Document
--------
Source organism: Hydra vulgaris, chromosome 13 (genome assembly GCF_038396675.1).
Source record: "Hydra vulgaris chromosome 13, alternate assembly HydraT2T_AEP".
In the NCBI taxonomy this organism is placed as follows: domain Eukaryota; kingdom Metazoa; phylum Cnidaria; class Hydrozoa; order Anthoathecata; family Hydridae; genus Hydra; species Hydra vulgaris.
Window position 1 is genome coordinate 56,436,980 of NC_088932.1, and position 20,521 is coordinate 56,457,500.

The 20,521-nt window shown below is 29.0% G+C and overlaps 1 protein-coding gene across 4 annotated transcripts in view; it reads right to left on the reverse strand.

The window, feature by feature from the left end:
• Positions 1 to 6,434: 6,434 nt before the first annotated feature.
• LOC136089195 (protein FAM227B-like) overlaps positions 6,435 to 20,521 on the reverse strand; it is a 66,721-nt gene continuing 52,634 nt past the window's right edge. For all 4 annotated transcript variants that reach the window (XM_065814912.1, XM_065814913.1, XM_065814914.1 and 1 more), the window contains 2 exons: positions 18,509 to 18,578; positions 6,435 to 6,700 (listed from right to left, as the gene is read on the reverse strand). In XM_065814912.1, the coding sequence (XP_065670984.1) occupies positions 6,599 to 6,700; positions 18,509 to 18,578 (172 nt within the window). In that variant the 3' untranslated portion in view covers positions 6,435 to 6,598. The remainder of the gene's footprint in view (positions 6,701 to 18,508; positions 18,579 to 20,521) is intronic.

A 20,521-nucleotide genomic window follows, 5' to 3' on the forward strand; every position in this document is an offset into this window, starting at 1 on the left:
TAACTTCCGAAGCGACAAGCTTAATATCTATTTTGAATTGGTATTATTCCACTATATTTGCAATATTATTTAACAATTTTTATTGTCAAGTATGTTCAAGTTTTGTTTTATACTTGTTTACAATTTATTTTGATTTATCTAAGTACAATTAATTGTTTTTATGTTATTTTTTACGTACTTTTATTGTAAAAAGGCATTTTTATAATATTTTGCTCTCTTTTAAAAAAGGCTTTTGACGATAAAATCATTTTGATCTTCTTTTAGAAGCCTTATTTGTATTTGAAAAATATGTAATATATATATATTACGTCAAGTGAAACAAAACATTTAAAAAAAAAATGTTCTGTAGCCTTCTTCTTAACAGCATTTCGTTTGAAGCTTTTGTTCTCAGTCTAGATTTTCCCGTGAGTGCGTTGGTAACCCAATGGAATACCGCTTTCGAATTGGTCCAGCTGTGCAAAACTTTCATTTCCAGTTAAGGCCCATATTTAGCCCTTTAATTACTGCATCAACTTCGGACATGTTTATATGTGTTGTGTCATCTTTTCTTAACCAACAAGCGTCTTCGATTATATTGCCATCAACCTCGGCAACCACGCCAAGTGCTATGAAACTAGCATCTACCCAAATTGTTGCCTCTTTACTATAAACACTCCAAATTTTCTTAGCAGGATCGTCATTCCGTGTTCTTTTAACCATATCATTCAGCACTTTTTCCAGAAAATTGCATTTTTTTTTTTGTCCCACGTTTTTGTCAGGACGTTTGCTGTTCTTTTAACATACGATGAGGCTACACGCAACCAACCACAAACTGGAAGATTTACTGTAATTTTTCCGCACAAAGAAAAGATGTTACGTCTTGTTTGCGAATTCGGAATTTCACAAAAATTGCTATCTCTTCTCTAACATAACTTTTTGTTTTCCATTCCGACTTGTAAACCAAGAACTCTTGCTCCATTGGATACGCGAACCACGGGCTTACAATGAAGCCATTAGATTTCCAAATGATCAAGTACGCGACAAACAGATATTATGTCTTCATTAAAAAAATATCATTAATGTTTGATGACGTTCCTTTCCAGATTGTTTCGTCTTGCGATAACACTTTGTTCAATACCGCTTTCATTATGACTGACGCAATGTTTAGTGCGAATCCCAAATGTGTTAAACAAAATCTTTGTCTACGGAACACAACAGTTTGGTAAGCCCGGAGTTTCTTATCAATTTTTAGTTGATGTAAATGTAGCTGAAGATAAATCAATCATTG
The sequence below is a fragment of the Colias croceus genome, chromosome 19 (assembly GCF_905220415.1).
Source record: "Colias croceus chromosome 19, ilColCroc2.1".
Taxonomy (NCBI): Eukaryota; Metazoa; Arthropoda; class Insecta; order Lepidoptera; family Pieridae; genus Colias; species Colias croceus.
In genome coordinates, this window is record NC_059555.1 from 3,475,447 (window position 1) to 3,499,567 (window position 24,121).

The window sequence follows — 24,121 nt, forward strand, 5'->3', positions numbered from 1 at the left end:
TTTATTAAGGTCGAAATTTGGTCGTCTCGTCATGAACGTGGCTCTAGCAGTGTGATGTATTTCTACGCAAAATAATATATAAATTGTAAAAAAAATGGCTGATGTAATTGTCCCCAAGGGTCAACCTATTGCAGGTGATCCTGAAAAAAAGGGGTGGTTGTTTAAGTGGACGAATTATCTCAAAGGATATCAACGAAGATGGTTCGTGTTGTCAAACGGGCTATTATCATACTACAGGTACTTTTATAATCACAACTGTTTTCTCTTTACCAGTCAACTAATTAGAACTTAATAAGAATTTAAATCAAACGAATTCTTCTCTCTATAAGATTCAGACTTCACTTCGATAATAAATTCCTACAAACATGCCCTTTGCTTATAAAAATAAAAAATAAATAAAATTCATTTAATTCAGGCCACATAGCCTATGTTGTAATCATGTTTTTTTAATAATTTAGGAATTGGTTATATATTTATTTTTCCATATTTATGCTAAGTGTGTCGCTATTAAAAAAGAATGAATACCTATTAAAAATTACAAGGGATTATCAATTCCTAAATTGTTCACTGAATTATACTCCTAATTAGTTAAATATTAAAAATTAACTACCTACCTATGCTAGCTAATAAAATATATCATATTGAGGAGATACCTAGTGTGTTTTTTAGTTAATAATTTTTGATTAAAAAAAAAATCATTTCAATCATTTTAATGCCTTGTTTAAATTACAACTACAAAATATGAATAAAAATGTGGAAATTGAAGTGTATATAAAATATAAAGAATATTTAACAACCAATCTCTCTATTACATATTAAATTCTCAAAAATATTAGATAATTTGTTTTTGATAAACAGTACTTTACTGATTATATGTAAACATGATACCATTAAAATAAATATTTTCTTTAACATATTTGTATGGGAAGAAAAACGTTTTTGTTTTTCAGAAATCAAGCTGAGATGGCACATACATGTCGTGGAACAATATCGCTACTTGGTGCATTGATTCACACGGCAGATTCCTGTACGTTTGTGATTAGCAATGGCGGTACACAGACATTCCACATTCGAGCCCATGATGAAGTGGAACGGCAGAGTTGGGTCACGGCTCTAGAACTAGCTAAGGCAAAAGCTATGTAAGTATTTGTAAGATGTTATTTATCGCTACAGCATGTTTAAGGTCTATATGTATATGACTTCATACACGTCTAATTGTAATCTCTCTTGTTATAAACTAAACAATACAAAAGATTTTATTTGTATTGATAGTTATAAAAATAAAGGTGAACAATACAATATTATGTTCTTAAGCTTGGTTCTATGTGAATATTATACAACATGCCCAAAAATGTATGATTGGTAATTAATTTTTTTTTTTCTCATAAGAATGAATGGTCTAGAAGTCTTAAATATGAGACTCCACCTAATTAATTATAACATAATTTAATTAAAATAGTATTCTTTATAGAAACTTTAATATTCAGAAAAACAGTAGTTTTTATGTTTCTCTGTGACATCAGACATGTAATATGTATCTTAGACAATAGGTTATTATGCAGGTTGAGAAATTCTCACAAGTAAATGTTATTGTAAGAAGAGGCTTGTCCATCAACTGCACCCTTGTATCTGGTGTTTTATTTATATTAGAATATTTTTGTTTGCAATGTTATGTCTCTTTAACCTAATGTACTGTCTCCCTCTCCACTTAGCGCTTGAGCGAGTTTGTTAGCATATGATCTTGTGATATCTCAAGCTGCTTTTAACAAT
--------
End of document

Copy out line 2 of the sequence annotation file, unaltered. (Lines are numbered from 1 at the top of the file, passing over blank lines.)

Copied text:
Source record: "Hydra vulgaris chromosome 13, alternate assembly HydraT2T_AEP".